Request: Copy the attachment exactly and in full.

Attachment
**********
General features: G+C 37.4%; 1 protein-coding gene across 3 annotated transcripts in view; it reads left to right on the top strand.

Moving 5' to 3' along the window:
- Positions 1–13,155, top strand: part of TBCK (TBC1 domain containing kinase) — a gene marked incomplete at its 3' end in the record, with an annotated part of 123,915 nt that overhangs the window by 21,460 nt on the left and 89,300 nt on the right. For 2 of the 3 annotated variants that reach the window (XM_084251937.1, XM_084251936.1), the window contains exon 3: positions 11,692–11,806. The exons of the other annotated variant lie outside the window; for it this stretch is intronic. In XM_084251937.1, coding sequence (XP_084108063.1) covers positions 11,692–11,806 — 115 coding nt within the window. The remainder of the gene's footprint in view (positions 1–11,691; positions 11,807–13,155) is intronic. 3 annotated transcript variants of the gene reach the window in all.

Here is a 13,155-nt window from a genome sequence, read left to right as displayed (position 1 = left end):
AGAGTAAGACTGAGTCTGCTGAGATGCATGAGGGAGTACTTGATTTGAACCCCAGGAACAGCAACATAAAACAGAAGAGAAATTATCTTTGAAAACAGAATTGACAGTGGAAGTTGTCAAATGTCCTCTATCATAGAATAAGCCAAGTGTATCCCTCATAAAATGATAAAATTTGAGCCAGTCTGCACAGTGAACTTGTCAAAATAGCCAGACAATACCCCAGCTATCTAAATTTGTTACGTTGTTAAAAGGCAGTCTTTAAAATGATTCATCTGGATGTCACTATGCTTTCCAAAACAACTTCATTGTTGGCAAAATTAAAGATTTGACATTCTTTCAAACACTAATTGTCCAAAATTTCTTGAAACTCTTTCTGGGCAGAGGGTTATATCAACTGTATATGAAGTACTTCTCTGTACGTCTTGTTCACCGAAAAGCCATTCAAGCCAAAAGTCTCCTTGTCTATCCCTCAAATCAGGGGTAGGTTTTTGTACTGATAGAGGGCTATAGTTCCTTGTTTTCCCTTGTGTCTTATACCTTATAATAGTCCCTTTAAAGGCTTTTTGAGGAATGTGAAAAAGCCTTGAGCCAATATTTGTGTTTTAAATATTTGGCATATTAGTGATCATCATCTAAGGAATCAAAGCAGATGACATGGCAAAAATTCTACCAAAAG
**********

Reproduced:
General features: G+C 37.4%; 1 protein-coding gene across 3 annotated transcripts in view; it reads left to right on the top strand.

Moving 5' to 3' along the window:
- Positions 1–13,155, top strand: part of TBCK (TBC1 domain containing kinase) — a gene marked incomplete at its 3' end in the record, with an annotated part of 123,915 nt that overhangs the window by 21,460 nt on the left and 89,300 nt on the right. For 2 of the 3 annotated variants that reach the window (XM_084251937.1, XM_084251936.1), the window contains exon 3: positions 11,692–11,806. The exons of the other annotated variant lie outside the window; for it this stretch is intronic. In XM_084251937.1, coding sequence (XP_084108063.1) covers positions 11,692–11,806 — 115 coding nt within the window. The remainder of the gene's footprint in view (positions 1–11,691; positions 11,807–13,155) is intronic. 3 annotated transcript variants of the gene reach the window in all.

Here is a 13,155-nt window from a genome sequence, read left to right as displayed (position 1 = left end):
AGAGTAAGACTGAGTCTGCTGAGATGCATGAGGGAGTACTTGATTTGAACCCCAGGAACAGCAACATAAAACAGAAGAGAAATTATCTTTGAAAACAGAATTGACAGTGGAAGTTGTCAAATGTCCTCTATCATAGAATAAGCCAAGTGTATCCCTCATAAAATGATAAAATTTGAGCCAGTCTGCACAGTGAACTTGTCAAAATAGCCAGACAATACCCCAGCTATCTAAATTTGTTACGTTGTTAAAAGGCAGTCTTTAAAATGATTCATCTGGATGTCACTATGCTTTCCAAAACAACTTCATTGTTGGCAAAATTAAAGATTTGACATTCTTTCAAACACTAATTGTCCAAAATTTCTTGAAACTCTTTCTGGGCAGAGGGTTATATCAACTGTATATGAAGTACTTCTCTGTACGTCTTGTTCACCGAAAAGCCATTCAAGCCAAAAGTCTCCTTGTCTATCCCTCAAATCAGGGGTAGGTTTTTGTACTGATAGAGGGCTATAGTTCCTTGTTTTCCCTTGTGTCTTATACCTTATAATAGTCCCTTTAAAGGCTTTTTGAGGAATGTGAAAAAGCCTTGAGCCAATATTTGTGTTTTAAATATTTGGCATATTAGTGATCATCATCTAAGGAATCAAAGCAGATGACATGGCAAAAATTCTACCAAAAG